Molecular prediction of lytic vs lysogenic states for Microcystis phage: Metatranscriptomic evidence of lysogeny during large bloom events

PLoS One. 2017 Sep 5;12(9):e0184146. doi: 10.1371/journal.pone.0184146. eCollection 2017.

Abstract

Microcystis aeruginosa is a freshwater bloom-forming cyanobacterium capable of producing the potent hepatotoxin, microcystin. Despite increased interest in this organism, little is known about the viruses that infect it and drive nutrient mobilization and transfer of genetic material between organisms. The genomic complement of sequenced phage suggests these viruses are capable of integrating into the host genome, though this activity has not been observed in the laboratory. While analyzing RNA-sequence data obtained from Microcystis blooms in Lake Tai (Taihu, China), we observed that a series of lysogeny-associated genes were highly expressed when genes involved in lytic infection were down-regulated. This pattern was consistent, though not always statistically significant, across multiple spatial and temporally distinct samples. For example, samples from Lake Tai (2014) showed a predominance of lytic virus activity from late July through October, while genes associated with lysogeny were strongly expressed in the early months (June-July) and toward the end of bloom season (October). Analyses of whole phage genome expression shows that transcription patterns are shared across sampling locations and that genes consistently clustered by co-expression into lytic and lysogenic groups. Expression of lytic-cycle associated genes was positively correlated to total dissolved nitrogen, ammonium concentration, and salinity. Lysogeny-associated gene expression was positively correlated with pH and total dissolved phosphorous. Our results suggest that lysogeny may be prevalent in Microcystis blooms and support the hypothesis that environmental conditions drive switching between temperate and lytic life cycles during bloom proliferation.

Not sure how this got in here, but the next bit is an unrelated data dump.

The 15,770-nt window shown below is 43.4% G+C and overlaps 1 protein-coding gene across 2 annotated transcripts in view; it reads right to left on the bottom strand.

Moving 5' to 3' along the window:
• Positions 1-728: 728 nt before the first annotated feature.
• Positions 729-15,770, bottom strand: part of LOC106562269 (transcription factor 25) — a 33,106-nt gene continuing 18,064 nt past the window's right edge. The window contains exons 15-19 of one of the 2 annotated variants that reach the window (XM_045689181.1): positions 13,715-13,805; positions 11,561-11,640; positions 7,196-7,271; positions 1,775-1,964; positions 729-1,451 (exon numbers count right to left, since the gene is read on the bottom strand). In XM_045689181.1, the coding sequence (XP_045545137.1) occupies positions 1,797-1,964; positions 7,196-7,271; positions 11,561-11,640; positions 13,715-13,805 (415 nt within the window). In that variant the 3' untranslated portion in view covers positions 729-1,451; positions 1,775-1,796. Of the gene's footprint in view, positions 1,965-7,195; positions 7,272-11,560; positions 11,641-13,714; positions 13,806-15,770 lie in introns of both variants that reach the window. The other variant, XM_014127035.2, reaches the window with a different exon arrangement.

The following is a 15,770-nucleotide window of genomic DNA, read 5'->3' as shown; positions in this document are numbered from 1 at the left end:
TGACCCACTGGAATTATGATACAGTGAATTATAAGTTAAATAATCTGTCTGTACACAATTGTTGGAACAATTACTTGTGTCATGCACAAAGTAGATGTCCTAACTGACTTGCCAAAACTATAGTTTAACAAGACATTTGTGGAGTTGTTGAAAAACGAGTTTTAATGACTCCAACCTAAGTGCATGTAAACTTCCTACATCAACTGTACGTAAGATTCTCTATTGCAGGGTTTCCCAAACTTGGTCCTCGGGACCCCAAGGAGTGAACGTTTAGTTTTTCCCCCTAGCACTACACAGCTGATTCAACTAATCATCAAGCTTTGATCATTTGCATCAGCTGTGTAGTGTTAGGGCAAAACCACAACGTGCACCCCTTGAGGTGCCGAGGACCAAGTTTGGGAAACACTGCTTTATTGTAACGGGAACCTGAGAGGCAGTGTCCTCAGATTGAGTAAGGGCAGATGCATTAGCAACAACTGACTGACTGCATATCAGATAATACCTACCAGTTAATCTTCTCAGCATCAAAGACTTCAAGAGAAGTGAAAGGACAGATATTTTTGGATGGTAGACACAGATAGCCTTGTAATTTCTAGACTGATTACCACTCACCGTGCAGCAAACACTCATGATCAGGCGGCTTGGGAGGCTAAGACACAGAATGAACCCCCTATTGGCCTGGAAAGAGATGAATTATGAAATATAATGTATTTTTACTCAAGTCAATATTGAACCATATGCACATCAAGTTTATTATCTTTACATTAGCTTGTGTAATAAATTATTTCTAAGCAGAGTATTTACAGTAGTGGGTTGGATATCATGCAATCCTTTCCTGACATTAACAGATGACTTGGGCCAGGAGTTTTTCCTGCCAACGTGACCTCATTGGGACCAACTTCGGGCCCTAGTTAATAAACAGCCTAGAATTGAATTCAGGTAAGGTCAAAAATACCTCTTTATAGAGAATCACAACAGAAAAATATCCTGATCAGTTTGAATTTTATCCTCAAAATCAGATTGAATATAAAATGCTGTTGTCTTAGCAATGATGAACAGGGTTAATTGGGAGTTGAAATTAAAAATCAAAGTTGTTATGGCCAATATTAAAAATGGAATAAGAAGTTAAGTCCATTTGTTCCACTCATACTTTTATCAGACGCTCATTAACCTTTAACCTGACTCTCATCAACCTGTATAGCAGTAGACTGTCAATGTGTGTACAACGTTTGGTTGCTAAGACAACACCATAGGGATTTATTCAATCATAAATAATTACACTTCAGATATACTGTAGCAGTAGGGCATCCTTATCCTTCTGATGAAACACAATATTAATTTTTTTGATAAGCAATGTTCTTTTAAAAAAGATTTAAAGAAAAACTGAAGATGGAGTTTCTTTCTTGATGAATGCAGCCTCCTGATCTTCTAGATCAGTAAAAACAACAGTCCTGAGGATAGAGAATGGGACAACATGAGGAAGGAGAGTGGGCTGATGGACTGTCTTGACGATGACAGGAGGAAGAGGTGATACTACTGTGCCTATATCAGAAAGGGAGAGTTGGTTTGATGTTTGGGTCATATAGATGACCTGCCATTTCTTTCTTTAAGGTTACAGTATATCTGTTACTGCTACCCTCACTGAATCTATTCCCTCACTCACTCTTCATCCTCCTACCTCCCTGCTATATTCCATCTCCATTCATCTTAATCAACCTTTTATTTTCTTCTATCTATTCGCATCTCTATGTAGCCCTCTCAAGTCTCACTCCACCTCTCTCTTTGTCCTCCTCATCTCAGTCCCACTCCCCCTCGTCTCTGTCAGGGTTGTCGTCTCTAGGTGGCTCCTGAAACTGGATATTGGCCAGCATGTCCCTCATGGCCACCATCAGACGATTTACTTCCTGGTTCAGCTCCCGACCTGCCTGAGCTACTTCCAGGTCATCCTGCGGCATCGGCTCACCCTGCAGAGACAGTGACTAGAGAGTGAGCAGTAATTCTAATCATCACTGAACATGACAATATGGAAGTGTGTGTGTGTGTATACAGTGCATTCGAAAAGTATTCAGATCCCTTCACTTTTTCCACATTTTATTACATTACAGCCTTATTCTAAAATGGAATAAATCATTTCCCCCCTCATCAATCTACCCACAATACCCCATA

MeSH terms

  • Bacteriophages / genetics*
  • Environment
  • Eutrophication*
  • Gene Expression Profiling
  • Gene Expression Regulation, Viral
  • Genome, Viral
  • Lysogeny / genetics*
  • Microcystis / virology*
  • Phylogeny
  • Transcriptome / genetics*

Grant support

This work was supported by the National Natural Science Foundation of China, grants 41471040 and 41230744 to GG, the Division of Integrative Organismal Systems, grant 1451528 to SWW, the Division of Environmental Biology, grant 1240870 to SWW, the Gordon and Betty Moore Foundation, grant EMS#4971 to SWW and by the Kenneth & Blaire Mossman Endowment to SWW. The funders had no role in study design, data collection and analysis, decision to publish, or preparation of the manuscript.